So, my grammar post had a few minor mistakes of its own, which were lovingly pointed out to me, from which I learned the valuable lesson of proof reading. We’re all human, we make mistakes and we learn from them. Suffice to say I have replaced my delete button with a sharp point.
Anyway, next I wish to address typical online conversation and the abbreviated language it has spawned as a result. While it might be easier for people to type, it certainly isn’t easy to read.
I think the object of shortened words is to save time when you’re typing them. The words on the list below don’t exceed six letters. Is it really worth it? I don’t think it’s worth it one bit. What are you actually going to do with the point whatever of a second that you’ve saved from missing out crucial vowels? Nothing. Absolutely nothing.
Ne1 - Anyone
Ur - Your
4get - Forget
Cnt - Can’t
Ther - There
Wot - What
Thn - Than
Ppl - People
I attempted to type the word ‘anyone’ as the abbreviated alternate shown above. I failed. I spent too much time saying the word in my head phonetically in order to work out which letter to type as opposed to the letter it actually begins with. And then there was the whole palaver of remembering to access the numerate keys, wrongly holding the shift button down to create an exclamation mark. In short it was a travesty. But I find I can type the correctly spelled ‘anyone’ in no time at all without so much as a hitch. Interesting.
Abbreviated sentences (often conversation killers)
It’s like a form of Newspeak, eradicating letters for convenience. But it’s not convenient, because I often have to ask someone what the abbreviation means and they end up having to type it in order to explain anyway. Which is senseless and time consuming, not convenient in the slightest.
Lol - I find that humourous.
Pmsl/Rofl/Lmao - I find that very humourous.
OMG - I find that shocking.
OBV - I find that glaringly apparent.
Brb - I find that, oh wait hang on.
STFU - (Shut the fuck up). Oddly this is one I get a lot. I’d have more respect for someone simply going offline and crying in a corner in response to whatever I’d insulted them with.
TBH - To be honest.
ATM - At the moment.
HAND - Have a nice day.
I’m undecided which comment bothers me the most. On the one hand, (no pun intended), it’s a random body part being thrown into the conversation for seemingly no reason. And on the other, someone is actually telling me to enjoy my day. Yes, definitely the latter. This must be an American one. We’re British, no one has nice days and we don’t even so much as look at each other on public transport let alone wish each other well.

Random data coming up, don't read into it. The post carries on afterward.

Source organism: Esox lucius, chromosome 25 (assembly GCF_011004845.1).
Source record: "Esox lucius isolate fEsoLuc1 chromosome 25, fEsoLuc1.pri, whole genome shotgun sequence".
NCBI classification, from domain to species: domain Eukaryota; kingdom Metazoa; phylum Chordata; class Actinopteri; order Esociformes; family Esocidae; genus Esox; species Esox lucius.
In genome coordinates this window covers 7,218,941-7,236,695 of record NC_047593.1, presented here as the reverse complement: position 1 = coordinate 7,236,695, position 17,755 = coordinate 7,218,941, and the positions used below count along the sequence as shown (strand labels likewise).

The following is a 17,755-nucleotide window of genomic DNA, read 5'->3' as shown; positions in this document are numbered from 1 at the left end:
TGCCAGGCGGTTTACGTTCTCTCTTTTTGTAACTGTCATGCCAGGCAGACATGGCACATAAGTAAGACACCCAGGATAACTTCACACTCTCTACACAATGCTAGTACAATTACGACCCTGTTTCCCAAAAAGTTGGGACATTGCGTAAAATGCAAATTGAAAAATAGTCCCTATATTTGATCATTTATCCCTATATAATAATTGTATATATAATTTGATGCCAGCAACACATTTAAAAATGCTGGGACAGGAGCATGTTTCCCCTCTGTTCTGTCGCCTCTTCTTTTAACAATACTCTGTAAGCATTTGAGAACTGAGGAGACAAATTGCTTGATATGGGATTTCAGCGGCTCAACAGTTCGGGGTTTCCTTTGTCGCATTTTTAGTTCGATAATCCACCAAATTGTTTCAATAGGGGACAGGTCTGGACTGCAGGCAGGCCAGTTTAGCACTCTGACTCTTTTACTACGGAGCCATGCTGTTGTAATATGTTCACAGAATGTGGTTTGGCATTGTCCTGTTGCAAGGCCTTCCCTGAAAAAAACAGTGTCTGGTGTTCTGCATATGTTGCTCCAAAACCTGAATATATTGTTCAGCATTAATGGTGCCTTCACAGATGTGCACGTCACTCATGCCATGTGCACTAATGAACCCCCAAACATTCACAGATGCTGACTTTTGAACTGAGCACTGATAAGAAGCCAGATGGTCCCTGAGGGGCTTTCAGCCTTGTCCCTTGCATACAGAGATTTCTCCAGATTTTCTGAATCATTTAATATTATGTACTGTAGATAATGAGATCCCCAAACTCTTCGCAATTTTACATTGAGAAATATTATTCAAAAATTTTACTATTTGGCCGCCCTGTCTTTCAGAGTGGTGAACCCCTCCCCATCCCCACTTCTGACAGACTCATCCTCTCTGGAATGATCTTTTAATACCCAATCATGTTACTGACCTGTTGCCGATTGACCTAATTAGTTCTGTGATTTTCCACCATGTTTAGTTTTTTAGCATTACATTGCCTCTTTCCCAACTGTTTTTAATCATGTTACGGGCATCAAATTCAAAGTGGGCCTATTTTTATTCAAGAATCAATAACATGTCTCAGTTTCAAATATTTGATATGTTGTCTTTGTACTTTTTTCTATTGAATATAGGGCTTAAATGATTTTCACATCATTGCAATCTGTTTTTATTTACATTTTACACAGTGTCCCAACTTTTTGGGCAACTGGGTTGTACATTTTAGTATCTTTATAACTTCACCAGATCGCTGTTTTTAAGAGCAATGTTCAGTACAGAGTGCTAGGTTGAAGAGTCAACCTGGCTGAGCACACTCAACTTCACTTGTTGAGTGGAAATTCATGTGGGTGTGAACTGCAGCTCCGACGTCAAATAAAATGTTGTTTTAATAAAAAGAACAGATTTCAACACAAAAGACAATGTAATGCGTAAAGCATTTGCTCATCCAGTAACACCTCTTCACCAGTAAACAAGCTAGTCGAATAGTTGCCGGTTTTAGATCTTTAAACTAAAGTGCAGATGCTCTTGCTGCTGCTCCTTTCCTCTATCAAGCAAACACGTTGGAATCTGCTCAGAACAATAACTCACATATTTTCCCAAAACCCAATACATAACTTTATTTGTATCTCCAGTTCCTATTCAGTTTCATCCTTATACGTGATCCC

Hearts have a lot to answer for.
Just for reference, that is a human heart. It’s the size of a fist and not particularly attractive either.
I often see people using this online:
“I love you ♥” - I love you heart.
Why is that heart there? I love my heart. It’s done a lot for me. But using it for extra emphasis is annoying. The sentence implies that there is a lot of heart involved in what you’re trying to express. The fact that you also had to copy and paste that heart from somewhere reeks of desperation. I found mine from a particular person’s profile because I knew they were the type to use it, (one of their friends had actually written it), but you can tell a lot about a person by who they’re friends with, so I rest my case.
Also, using the noun, “heart” as a verb. You don’t heart anything, it’s not correct. People profess to heart the City they live in, when actually they simply experience varying degrees of enjoyment from cohabiting there. If I walked around with a t-shirt proclaiming the sentence, “I often enjoy living in Cardiff”, you’d think I was mentally ill, and you’d be right. I will concede that you can love something, of course you can. But the problem is you don’t even feel that way about it. I see things written like, “I heart this sandwich.” You don’t love it, you will marginally like it for a short period of time and then forget its existence entirely.
Like ex-boyfriends. LOLZ.